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Title: On artefact reduction, segmentation and classification of 3D computed tomography imagery in baggage security screening
Author: Mouton, Andre
ISNI:       0000 0004 5365 6134
Awarding Body: Cranfield University
Current Institution: Cranfield University
Date of Award: 2014
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This work considers novel image-processing and computer-vision techniques to advance the automated analysis of low-resolution, complex 3D volumetric Computed Tomography (CT) imagery obtained in the aviation-security-screening domain. Novel research is conducted in three key areas: image quality improvement, segmentation and classification. A sinogram-completion Metal Artefact Reduction (MAR) technique is presented. The presence of multiple metal objects in the scanning Field of View (FoV) is accounted for via a distance-driven weighting scheme. The technique is shown to perform comparably to the state-of-the-art medical MAR techniques in a quantitative and qualitative comparative evaluation. A materials-based technique is proposed for the segmentation of unknown objects from low-resolution, cluttered volumetric baggage-CT data. Initial coarse segmentations, generated using dual-energy techniques, are refined by partitioning at automatically-detected regions. Partitioning is guided by a novel random-forestbased quality metric (trained to recognise high-quality, single-object segments). A second segmentation-quality measure is presented for quantifying the quality of full segmentations. In a comparative evaluation, the proposed method is shown to produce similar-quality segmentations to the state-of-the-art at reduced processing times. A codebook model constructed using an Extremely Randomised Clustering (ERC) forest for feature encoding, a dense-feature-sampling strategy and a Support Vector Machine (SVM) classifier is presented. The model is shown to offer improvements in accuracy over the state-of-the-art 3D visual-cortex model at reduced processing times, particularly in the presence of noise and artefacts. The overall contribution of this work is a novel, fully-automated and effcient framework for the classification of objects in cluttered 3D baggage-CT imagery. It extends the current state-of-the-art by improving classification performance in the presence of noise and artefacts; by automating the previously-manual isolation of objects and by decreasing processing times by several orders of magnitude.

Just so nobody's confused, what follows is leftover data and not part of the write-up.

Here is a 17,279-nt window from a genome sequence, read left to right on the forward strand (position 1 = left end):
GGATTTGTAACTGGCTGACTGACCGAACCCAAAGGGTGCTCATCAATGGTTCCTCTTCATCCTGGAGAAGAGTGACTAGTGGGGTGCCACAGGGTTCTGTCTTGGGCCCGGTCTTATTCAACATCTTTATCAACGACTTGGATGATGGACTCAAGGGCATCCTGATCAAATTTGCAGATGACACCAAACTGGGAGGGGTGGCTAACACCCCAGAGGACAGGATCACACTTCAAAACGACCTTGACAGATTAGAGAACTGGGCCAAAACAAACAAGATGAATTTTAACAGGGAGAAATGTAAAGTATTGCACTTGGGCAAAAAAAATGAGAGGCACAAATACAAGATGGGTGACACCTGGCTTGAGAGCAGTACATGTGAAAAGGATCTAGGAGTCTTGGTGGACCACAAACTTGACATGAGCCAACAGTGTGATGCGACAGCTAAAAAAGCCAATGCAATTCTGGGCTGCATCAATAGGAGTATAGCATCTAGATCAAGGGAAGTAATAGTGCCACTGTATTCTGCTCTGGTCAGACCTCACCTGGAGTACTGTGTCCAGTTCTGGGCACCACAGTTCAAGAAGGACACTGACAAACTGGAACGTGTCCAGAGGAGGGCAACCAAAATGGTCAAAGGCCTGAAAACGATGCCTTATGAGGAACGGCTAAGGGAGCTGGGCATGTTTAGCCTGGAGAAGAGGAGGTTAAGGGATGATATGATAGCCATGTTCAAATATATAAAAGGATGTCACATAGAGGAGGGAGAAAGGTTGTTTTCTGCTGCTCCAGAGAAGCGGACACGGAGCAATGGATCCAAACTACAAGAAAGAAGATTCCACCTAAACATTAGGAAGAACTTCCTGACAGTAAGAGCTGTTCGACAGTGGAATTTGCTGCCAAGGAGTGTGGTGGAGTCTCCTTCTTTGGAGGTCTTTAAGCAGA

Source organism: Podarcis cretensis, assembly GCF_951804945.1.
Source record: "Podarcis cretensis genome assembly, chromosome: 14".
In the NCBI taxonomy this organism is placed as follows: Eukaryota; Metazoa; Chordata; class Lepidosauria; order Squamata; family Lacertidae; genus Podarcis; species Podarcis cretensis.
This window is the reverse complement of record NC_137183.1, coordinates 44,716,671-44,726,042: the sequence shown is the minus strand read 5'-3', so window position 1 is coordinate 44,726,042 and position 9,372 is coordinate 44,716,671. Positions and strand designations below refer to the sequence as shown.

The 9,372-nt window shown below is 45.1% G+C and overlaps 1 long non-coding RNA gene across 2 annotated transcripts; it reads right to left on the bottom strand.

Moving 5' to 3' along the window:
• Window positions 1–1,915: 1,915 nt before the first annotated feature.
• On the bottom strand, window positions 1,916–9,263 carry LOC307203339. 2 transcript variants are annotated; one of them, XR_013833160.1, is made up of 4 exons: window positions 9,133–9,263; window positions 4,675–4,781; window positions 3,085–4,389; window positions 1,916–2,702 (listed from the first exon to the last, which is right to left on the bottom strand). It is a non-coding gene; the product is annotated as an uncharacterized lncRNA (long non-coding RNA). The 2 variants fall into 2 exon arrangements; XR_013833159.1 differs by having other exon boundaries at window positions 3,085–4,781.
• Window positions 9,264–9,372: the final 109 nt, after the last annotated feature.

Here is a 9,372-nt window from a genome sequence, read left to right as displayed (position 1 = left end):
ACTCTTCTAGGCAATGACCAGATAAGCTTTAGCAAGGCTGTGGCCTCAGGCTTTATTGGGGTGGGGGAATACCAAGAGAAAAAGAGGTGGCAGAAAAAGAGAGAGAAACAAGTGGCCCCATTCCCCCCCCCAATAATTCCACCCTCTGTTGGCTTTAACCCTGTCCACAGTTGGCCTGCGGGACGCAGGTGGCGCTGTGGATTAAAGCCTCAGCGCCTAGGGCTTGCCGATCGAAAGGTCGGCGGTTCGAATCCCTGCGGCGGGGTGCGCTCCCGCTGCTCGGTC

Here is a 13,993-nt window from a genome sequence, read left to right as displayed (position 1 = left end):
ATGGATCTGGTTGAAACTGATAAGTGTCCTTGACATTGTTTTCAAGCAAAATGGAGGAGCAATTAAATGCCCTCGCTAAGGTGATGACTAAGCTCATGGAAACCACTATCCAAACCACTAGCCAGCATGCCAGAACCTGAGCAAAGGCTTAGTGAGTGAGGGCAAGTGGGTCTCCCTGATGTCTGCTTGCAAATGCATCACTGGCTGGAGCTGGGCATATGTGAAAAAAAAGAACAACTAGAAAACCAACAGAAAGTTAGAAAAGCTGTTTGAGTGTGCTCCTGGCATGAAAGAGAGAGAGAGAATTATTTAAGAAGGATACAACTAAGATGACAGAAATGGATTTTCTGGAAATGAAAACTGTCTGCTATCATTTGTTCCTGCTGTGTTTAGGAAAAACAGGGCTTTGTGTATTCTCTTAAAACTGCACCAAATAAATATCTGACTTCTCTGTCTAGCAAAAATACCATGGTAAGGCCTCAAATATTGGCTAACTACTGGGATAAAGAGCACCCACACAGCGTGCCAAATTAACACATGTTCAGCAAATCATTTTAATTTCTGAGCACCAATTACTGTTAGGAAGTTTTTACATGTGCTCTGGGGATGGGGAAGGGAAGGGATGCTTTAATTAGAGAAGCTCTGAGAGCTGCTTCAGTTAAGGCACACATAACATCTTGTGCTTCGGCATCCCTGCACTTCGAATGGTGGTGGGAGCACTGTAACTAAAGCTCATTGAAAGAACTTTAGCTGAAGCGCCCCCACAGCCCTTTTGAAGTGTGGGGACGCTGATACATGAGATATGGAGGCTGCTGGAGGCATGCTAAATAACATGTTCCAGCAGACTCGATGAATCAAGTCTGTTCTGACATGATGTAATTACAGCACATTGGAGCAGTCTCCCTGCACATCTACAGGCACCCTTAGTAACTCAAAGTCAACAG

Supervisor: Breckon, Toby; Armitage, Carol Sponsor: Not available
Qualification Name: Thesis (Ph.D.) Qualification Level: Doctoral
EThOS ID:  DOI: Not available